Page 130 Legal Pathways to Deep Decarbonization in the United States
the top 37 major private banks alone invested $111 bil-
lion in the fossil fuel industry g lobally,3 and, in the United
States, consumers borrowed $542 billion for automobile
purchases and $1.4 trillion in new mortgage debt. ese
examples illustrate that existing capital ma rkets are of a
magnitude sucient to source the needed nancing.4 But
in order to attract capital to the work of deep decarboniza-
tion, legal measures need to address t he unique issues that
have made carbon reduction projects, including renewable
energy and energy eciency, less attractive investments.
With respect to energy assets genera lly, capital markets5
have developed historically to serve cert ain types of assets
with relatively well-known risks using customary nanc-
ing structures. ese were assets based on mature tech-
nologies, t ypically with long-term, stable c ash ows.
Electric utilities largely own a nd nance their own
power-generating facilities. However, the enactment of the
Public Utility Regulatory Policies Act6 (PUR PA) in 1978
led to a signicant increase in project nancings for power
plants. PURPA was passed to address c oncerns about
natural resource shorta ges, promote the ecient use of
energy sources, and facilitate the development of alterna-
tive power generation. PURPA required electric utilities to
purchase power from “qualifying facilities,” which include
small, independent power production facilities and cogen-
eration facilities, at the cost to the utility to produce the
same amount of power, the “avoided cost.”7 is require-
ment resulted in stable cash ows for independent power
producers in the market for long-term project nancing.
Access to capital led to an increa se in smaller, independent
power producers, which in turn led to the increase and
diversication of power purchasers beyond utilities, such
as private corporat ions.
PURPA attracted new investment to the power sector
and helped create a robust project nance market. is
resulted in sweeping changes to the U.S. energy industry.
Early nancing focused on the stability of long-term con-
tracted cash ow, but those early models have since evolved
as the U.S. energy sector has created robust merchant ma r-
kets to sell energy.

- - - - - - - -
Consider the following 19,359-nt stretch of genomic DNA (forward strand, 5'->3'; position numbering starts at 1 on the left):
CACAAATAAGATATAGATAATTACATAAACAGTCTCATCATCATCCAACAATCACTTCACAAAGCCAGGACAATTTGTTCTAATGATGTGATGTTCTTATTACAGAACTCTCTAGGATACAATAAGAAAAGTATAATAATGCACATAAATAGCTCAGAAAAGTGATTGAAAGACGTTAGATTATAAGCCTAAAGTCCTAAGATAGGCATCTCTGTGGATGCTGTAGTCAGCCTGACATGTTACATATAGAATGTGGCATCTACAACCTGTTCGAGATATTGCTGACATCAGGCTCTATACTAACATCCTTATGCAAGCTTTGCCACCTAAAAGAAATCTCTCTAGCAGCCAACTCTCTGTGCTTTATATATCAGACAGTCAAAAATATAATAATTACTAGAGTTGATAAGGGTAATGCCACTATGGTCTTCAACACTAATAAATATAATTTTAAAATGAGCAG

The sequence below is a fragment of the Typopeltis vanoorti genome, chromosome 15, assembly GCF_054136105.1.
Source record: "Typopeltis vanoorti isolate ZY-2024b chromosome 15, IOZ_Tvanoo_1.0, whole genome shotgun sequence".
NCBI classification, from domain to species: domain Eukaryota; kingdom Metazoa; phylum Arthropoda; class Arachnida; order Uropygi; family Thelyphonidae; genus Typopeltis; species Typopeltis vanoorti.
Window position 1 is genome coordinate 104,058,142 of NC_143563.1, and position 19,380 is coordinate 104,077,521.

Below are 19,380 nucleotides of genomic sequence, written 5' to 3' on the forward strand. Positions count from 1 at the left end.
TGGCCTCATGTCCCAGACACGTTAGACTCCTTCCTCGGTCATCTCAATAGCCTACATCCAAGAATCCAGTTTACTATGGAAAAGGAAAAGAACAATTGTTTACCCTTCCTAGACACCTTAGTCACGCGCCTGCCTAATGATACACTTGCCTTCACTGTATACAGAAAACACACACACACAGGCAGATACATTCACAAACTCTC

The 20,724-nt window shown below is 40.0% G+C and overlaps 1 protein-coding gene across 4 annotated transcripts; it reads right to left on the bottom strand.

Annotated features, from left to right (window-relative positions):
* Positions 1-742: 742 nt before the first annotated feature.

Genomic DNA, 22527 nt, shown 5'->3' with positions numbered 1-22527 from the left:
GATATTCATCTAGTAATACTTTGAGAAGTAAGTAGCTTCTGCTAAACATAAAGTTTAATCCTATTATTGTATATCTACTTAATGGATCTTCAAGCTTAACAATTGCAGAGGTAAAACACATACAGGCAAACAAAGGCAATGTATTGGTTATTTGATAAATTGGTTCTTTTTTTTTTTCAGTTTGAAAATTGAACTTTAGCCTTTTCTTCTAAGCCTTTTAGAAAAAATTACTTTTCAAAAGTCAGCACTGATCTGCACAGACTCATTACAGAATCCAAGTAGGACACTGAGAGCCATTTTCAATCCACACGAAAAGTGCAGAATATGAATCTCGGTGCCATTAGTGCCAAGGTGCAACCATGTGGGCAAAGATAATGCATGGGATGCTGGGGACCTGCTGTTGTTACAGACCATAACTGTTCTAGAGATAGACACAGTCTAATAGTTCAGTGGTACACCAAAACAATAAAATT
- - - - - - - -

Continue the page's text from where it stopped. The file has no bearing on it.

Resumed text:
Until the 1990s, there was not an active capital market
for renewable energy projects. Independent power produc-
3. BT ., B C C: F F F-
R C 2017, at 3 (2017), available at https://www.bank-
4. E Z K L, C B N E
F, M G: T R F P, F P
2-D F (2016).
5. roughout this chapter, references to the “capital markets” are intended
broadly, to include not only public equity and debt markets, but also bank
and institutional lenders.
6. Public Utility Regulatory Policies Act of 1978, Pub. L. No. 95-617, 92 Stat.
3117 (as codied in scattered sections of 7 U.S.C., 15 U.S.C., 16 U.S.C.,
42 U.S.C. & 43 U.S.C.).
7. 18 C.F.R. §§292.303-.304 (2006), issued pursuant to 16 U.S.C. §824a-3(a).
ers were busy developing electrical generation using com-
bined-cycle cogeneration technology for coal or natural
gas. Rooftop solar was ex tremely expensive, utility-scale
solar was not a signicant focus, and wind technology was
not yet viewed as commercial enough for nancing. W hile
leveraged leasing and subordinated debt tranche struc-
tures were being used by some investors, the transac tion
structures and nancial technology for modern tax equity
investors had not yet been developed.
e market that matured for fossil f uel technologies has
faced diculties in sh ifting to low-carbon alternatives. In
many cases, renewable energy invest ments did not meet
investor risk and return requirements because investors
(including banks, private equity and hedge f unds, insur-
ance companies, money managers, a nd pension plans)
prioritize opportunities that best t their risk a nd return
requirements. As explained in Section II, investments in
carbon-reducing energy projects by nancial organiza-
tions and, to some extent, residential and commercial
investors, historically, have not been prioritized for the
• High up-front capital requirements of alternative
energy sou rces and energy eciency tec hnologies
require investors to think dierently about tradi-
tional credit metrics and have necessitated na n-
cial in novation.
• New technologies are often perceived as too risk y.
e expected returns are insucient to compensate
investors for the risk of commercializing new tech-
nologies, and due diligence can be more expensive
and more time-consuming compared to more estab-
lished tec hnologies.
• While less of an issue today, the variability of energy
generation from renewable sources means that energy
may not be generated at the same time it is needed.
is has required the development of innovations,
such as battery storage, to ensure that cash ows are
suciently stable to cover operating costs and pro-
vide investor returns.
• Current tax credits and deductions (e.g., accelerated
depreciation) used to incentivize economic activity
in the renewable energy sector benet a limited pool
of potential equity investors, giving an advantage to
those investors with large tax liabilities.
• With respect to distributed generation technolo-
gies, renewable energy projects are required to be on
the customer’s side of its electricity meter (known
as “behind the meter” insta llations, meaning that
the meter measures only net electricity use). us,
these projects may be smaller, less ecient, or more